READ ALSO: What is Germany’s extremist Reichsbürger movement?

Those arrested are accused of having formed “a terrorist group by the end of November 2021 at the latest, which had set itself the goal of overcoming the existing state order in Germany and replacing it with their own kind of state”, they said.

Two of the 25 arrests were made abroad, in Austria and Italy.

The Reichsbürger movement includes neo-Nazis, conspiracy theorists and gun enthusiasts who reject the legitimacy of the modern German republic.

Long dismissed as malcontents and oddballs, the Reichsbürger have become increasingly radical in recent years and are seen as a growing security threat.

Former soldiers are believed to be among the members of the recently established terror group, federal prosecutors said.

“The accused are united by a deep rejection of state institutions and the free, democratic basic order of the Federal Republic of Germany,” they said.

The suspects were aware that their plan “could only be realised by using military means and violence against state representatives,” they added.

The investigation gave “a look into the abyss” of far-right terror from the movement, Interior Minister Nancy Faeser said in a statement.

Justice Minister Marco Buschmann praised the dismantling of the “suspected terror cell” on Twitter, saying it showed that Germany was able to defend its democracy.

Russian contacts

Reichsbürger followers generally believe in the continued existence of the pre-war German Reich, or empire, as it stood under the Nazis, and several groups have declared their own states.

They typically deny the authority of police and other state institutions.

According to prosecutors, the terror cell suspects believe in Reichsbürger and QAnon conspiracy theories and are “strongly convinced” that Germany is run by a “deep state” that needs to be toppled.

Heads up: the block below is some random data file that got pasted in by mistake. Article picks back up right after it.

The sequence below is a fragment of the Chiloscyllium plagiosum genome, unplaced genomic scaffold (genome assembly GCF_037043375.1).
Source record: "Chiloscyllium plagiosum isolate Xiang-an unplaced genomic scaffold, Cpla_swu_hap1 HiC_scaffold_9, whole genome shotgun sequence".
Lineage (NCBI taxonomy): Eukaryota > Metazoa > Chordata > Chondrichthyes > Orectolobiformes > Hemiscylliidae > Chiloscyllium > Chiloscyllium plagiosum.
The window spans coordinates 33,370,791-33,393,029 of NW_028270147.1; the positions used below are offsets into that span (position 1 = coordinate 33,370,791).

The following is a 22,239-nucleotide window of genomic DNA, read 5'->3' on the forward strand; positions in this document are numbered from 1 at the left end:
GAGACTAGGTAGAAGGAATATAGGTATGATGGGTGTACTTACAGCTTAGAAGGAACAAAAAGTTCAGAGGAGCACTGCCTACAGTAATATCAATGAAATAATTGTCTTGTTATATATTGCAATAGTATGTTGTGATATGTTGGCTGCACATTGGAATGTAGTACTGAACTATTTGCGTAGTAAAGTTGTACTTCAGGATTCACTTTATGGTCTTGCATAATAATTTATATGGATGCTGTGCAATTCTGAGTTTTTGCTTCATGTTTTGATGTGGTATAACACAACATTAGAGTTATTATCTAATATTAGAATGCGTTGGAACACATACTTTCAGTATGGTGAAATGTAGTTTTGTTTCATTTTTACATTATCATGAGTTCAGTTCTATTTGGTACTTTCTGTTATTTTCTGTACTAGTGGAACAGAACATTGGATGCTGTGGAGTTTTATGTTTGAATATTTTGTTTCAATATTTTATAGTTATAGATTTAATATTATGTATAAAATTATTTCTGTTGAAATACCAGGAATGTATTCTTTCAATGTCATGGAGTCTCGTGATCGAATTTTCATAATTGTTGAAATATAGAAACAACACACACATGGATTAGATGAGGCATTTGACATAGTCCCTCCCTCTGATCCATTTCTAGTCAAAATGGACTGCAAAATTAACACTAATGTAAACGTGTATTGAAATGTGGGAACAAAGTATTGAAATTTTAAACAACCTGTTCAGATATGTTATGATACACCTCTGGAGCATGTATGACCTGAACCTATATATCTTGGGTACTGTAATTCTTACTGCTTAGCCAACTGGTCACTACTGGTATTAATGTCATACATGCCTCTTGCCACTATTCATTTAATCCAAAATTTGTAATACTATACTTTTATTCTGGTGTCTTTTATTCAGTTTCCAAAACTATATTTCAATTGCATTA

They allegedly planned to appoint one of the arrested suspects, Heinrich XIII P.R., as Germany’s new leader after the coup.

He had already sought to make contact with Russian officials to discuss Germany’s “new state order” after the coup, prosecutors said.

Police before a raid on Wednesday morning in Frankfurt. Photo: picture alliance/dpa | Boris Roessler

There was however “no indication that the contact persons responded positively to his request.”

A Russian woman named as Vitalia B., who was among those arrested on Wednesday, is suspected of having facilitated those contacts, prosecutors added.

As part of the preparations for the coup, members of the alleged terror cell acquired weapons, organised shooting practice and tried to recruit new followers, particularly among the military and police, according to
prosecutors.

Germany’s domestic intelligence service estimates that the Reichsbürger scene consists of around 20,000 people.

Of those, more than 2,000 are deemed potentially violent.

Germany considers far-right terrorism the biggest threat to its security following a spate of attacks in recent years.

In April, police foiled a plot by a far-right group to kidnap the health minister.

The group was affiliated with the Reichsbürger movement and the so-called “Querdenker” (Lateral Thinkers) group that opposed the government’s coronavirus-related shutdowns.